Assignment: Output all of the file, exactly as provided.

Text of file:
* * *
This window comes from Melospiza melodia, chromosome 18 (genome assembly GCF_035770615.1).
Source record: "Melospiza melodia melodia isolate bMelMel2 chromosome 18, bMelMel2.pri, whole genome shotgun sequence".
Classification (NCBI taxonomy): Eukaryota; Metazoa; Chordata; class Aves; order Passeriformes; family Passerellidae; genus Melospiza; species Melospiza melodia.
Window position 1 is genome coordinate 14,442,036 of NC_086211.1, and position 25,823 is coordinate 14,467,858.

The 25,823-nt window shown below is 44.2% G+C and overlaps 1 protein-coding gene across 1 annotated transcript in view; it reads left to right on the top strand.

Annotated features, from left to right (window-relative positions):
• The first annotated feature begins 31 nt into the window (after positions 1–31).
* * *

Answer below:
This window comes from Melospiza melodia, chromosome 18 (genome assembly GCF_035770615.1).
Source record: "Melospiza melodia melodia isolate bMelMel2 chromosome 18, bMelMel2.pri, whole genome shotgun sequence".
Classification (NCBI taxonomy): Eukaryota; Metazoa; Chordata; class Aves; order Passeriformes; family Passerellidae; genus Melospiza; species Melospiza melodia.
Window position 1 is genome coordinate 14,442,036 of NC_086211.1, and position 25,823 is coordinate 14,467,858.

The 25,823-nt window shown below is 44.2% G+C and overlaps 1 protein-coding gene across 1 annotated transcript in view; it reads left to right on the top strand.

Annotated features, from left to right (window-relative positions):
• The first annotated feature begins 31 nt into the window (after positions 1–31).